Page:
The First Cocktail Challenge: Orange and Cinnamon

First of all, I wanted to take a moment, before moving on to the challenge, to mention a momentous occasion here at Infusions of Grandeur. Today's post is number 100, and I find it fitting that this is something a little different than normal for our hundredth post. This is the first post whose content was decided by our readers.

Anyway, onto the results.

Challenge Drink #1

With the results of the votes being cinnamon and orange infused vodkas, it left me with a little to think about. This was an odd combination, so I decided to start simple, to figure out just what I was dealing with. So I stated with a cinnamon and orange "martini."

1.0 oz. Cinnamon Infused Vodka
3.0 oz. Orange Infused Vodka
Shake over ice and serve in a chilled martini glass.

With this drink, the cinnamon was just too overwhelming. The flavor of the orange was barely noticable and it turned out somewhat bitter. Brendan liked it a bit more than I did, but definitely not a drink worth ending the challenge over.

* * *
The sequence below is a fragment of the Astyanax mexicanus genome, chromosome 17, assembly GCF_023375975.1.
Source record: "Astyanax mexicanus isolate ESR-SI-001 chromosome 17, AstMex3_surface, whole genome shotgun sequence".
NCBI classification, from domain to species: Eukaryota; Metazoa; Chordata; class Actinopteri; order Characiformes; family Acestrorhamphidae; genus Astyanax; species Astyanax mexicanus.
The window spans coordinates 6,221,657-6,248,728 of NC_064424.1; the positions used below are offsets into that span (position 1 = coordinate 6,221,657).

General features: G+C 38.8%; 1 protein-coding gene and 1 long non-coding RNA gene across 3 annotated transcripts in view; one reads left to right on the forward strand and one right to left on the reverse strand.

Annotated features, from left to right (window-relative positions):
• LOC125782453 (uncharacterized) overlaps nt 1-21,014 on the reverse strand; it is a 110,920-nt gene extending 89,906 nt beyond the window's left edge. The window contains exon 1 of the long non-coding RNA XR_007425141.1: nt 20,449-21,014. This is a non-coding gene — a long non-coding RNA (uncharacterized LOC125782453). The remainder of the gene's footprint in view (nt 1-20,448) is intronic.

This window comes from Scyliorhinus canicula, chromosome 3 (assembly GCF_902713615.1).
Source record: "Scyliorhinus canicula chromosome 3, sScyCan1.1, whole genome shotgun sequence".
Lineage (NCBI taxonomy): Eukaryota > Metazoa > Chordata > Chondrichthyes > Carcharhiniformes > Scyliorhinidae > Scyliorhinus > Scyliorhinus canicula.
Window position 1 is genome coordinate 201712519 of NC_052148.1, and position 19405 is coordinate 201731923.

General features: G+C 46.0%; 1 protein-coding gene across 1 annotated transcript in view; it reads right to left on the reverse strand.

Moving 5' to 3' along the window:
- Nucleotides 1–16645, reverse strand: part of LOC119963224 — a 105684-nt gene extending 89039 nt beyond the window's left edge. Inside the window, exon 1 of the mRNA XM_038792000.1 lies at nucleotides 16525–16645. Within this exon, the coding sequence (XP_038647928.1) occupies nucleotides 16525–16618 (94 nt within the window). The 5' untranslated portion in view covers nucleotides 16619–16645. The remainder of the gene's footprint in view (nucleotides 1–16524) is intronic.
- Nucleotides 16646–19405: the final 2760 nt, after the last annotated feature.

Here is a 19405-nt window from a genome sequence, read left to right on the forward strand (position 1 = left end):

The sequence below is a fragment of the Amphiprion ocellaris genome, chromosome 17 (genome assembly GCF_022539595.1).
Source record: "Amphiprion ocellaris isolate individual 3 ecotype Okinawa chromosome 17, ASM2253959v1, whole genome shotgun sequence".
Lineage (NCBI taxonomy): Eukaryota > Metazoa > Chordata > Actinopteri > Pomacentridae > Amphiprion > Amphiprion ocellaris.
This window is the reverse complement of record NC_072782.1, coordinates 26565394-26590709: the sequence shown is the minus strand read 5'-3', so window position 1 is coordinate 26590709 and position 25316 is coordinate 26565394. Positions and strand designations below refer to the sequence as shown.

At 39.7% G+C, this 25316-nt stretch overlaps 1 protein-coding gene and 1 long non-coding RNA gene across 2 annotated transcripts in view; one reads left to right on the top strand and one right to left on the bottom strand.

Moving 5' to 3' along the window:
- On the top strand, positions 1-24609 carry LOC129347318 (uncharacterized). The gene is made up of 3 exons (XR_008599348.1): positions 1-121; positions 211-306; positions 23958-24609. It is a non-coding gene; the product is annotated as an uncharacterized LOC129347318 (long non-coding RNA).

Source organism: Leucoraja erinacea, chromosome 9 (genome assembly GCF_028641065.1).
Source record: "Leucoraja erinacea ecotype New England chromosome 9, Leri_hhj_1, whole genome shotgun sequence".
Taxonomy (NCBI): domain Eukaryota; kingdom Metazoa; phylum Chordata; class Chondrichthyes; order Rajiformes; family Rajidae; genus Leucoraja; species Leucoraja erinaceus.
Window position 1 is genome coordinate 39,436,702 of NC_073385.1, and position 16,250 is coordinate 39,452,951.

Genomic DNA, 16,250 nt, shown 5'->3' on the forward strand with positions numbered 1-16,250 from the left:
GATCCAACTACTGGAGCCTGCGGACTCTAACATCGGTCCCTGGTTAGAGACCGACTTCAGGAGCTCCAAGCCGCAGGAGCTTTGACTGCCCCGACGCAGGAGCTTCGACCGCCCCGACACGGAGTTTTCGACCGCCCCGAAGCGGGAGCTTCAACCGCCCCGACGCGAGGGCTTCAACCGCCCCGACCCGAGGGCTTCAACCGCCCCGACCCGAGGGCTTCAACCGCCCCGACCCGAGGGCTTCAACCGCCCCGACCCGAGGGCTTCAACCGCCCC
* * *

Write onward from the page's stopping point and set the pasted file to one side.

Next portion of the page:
Brendan's score: 2.5 flasks out of 5
Wayland's score: 2.0 flasks out of 5
Overall score:

Challenge Drink #2

Since the fruit flavor was lost in the first drink, I decided to add more in the second drink. I ended up using Apple Pucker schnapps as an addition to the original attempt, along with a bit more Orange Infused Vodka. I ended up chosing the Pucker over our own Apple Infused Vodka, because of the bitterness in the first drink and the Pucker has a bit more of a robust flavor.

0.5 oz. Cinnamon Infused Vodka
2.0 oz. Orange Infused Vodka
1.0 oz. Apple Pucker schnapps
Once again, shaken over ice and served in a chilled martini glass.

Brendan wrote a description that I just couldn't add to:

"The orange shows up better, but it is muted together with the cinnamon. Together they contend against each other from the same side, like Gore and Nader, allowing Bush's apple to take the lead. The drink is decent, but the flavor is too fragmented."

Brendan's score: 3.0 flasks out of 5